If you work for your own self-employed business, then you may need to pay National Insurance on the profits that you earn. In this article we explain how National Insurance works for self-employed people, how much you need to pay, and when.
National Insurance is a type of tax paid by employees, employers, and self-employed people. The National Insurance contributions that you make go towards your eligibility for some types of benefits and the state pension.
To make sure National Insurance Contributions are recorded correctly, each person has their own unique NI number.
How much is self-employed National Insurance?
Self-employed people pay National Insurance on their profits, so the amount of NI you pay depends on how much profit you make in a year.
There are different types of self-employed National Insurance, known as classes:
National Insurance when you’re employed and self-employed
Some people work for an employer and run a business in their spare time, but the National Insurance you pay as an employee is different to the NI you pay for self-employment.
Your employer will normally collect any National Insurance you owe by deducting it from your wages, and then sending it on to HMRC along with their own contribution.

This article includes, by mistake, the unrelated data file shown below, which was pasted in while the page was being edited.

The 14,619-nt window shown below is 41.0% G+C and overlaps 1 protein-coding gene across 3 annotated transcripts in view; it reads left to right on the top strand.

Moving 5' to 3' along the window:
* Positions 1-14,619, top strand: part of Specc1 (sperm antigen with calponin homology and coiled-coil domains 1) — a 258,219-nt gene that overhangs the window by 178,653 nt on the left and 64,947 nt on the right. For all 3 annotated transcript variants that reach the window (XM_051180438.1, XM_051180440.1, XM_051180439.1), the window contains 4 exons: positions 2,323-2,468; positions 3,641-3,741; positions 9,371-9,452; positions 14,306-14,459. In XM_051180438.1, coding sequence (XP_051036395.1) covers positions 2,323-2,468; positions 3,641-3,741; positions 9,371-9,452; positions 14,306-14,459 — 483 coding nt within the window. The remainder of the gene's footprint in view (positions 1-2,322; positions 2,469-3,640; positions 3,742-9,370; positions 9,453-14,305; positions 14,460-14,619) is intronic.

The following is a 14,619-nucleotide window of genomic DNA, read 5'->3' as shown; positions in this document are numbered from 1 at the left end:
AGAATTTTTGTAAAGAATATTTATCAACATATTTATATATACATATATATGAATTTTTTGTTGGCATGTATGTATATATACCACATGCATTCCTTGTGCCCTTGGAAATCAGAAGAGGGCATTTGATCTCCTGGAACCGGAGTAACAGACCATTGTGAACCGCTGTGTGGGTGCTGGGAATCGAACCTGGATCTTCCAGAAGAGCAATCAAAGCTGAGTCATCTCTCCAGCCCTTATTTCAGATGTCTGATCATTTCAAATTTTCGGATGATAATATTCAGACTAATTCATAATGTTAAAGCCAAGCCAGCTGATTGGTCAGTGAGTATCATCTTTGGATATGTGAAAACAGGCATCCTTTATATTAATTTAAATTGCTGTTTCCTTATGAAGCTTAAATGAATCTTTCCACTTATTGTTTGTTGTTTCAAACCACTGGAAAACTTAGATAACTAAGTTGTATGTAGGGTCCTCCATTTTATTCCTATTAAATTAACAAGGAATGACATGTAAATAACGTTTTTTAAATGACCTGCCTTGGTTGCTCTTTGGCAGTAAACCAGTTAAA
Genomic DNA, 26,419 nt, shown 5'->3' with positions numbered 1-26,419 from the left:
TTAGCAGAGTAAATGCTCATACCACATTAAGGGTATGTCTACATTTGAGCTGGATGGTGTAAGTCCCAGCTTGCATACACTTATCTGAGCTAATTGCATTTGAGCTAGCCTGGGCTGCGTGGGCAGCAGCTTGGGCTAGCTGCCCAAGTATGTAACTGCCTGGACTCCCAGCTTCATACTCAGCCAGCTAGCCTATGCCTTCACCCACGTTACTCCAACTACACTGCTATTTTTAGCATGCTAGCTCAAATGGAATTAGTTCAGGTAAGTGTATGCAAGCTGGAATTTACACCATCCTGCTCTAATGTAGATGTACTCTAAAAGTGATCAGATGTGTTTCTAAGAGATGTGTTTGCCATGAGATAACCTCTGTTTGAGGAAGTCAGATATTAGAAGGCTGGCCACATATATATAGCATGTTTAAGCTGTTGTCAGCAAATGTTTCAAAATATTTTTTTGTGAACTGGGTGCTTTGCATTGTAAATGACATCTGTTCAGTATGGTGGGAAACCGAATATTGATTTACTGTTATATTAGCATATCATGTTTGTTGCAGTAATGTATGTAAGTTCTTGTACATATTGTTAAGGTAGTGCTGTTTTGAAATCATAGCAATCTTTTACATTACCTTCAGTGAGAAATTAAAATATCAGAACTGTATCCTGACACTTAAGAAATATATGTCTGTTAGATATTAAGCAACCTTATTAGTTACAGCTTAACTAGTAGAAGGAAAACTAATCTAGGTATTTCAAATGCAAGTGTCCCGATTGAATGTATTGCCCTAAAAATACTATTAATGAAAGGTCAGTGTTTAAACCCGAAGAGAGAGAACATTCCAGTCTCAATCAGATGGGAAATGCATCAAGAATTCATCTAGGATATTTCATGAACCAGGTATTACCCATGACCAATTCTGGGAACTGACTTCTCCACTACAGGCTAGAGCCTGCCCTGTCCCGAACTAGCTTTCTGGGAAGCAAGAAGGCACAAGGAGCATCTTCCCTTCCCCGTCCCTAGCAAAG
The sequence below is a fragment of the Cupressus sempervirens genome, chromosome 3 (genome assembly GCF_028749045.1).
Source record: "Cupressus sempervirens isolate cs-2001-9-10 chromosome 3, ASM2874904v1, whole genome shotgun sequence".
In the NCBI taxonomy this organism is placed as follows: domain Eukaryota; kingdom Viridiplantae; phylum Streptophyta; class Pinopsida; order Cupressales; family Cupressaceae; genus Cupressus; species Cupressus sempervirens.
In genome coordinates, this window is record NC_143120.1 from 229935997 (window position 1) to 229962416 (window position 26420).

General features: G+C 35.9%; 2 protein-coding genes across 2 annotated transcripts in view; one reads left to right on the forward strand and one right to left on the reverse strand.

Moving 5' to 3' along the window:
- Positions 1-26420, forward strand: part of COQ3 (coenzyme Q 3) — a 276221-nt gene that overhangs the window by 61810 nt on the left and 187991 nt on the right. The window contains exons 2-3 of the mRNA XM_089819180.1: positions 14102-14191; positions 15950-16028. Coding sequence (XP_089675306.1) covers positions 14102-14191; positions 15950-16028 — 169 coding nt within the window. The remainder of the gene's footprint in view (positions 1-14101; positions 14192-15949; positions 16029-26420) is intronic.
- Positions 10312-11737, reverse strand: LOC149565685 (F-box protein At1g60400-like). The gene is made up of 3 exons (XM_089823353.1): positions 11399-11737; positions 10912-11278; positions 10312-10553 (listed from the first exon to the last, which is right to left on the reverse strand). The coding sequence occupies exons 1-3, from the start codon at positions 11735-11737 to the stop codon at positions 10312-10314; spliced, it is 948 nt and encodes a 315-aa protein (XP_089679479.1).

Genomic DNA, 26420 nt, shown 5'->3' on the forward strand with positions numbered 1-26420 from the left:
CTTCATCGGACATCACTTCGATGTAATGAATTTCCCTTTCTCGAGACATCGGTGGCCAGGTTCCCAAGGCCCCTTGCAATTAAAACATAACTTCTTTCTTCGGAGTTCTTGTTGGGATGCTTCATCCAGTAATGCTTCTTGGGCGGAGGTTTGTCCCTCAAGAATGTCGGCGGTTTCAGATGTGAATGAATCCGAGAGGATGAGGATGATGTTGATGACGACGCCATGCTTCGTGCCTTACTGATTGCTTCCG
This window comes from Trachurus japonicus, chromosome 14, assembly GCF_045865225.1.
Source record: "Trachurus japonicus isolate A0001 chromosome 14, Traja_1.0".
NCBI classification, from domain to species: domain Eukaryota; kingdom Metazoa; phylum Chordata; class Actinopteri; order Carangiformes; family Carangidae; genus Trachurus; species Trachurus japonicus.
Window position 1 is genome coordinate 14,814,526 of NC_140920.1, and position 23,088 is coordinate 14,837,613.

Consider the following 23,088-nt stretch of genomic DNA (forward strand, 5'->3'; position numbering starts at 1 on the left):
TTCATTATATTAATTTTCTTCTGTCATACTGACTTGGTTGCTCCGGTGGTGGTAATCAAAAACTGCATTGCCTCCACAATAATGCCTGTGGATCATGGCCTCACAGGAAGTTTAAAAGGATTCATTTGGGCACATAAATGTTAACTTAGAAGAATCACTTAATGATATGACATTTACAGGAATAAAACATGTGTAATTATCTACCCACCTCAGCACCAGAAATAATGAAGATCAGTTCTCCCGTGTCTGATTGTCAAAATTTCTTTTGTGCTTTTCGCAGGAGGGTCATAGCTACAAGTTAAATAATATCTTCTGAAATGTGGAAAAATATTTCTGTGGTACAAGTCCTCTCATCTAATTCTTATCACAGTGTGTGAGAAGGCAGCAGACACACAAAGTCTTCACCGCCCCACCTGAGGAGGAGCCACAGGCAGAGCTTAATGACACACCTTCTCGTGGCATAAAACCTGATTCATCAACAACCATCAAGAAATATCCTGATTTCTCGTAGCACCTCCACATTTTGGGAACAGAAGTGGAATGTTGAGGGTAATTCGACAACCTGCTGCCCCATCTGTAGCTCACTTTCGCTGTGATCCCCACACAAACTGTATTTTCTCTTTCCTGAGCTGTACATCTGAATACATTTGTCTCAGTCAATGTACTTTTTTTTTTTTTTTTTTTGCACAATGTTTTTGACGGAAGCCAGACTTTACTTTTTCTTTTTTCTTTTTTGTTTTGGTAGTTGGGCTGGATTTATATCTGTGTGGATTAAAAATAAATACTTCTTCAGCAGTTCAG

You’ll report any tax and National Insurance you’ve paid through your employer when you complete your Self Assessment tax return, but you won’t need to pay tax on the same money twice.
National Insurance if you run your own limited company
If you operate your own limited company, then you might decide to pay yourself a salary as a director. This means that you’re (sort of) both an employee and the employer, so most directors take a smaller salary at or below the threshold for paying National Insurance – otherwise you might end up paying two lots of NI!
Your remaining income can then be taken from the company in the form of dividends, which aren’t subject to National Insurance.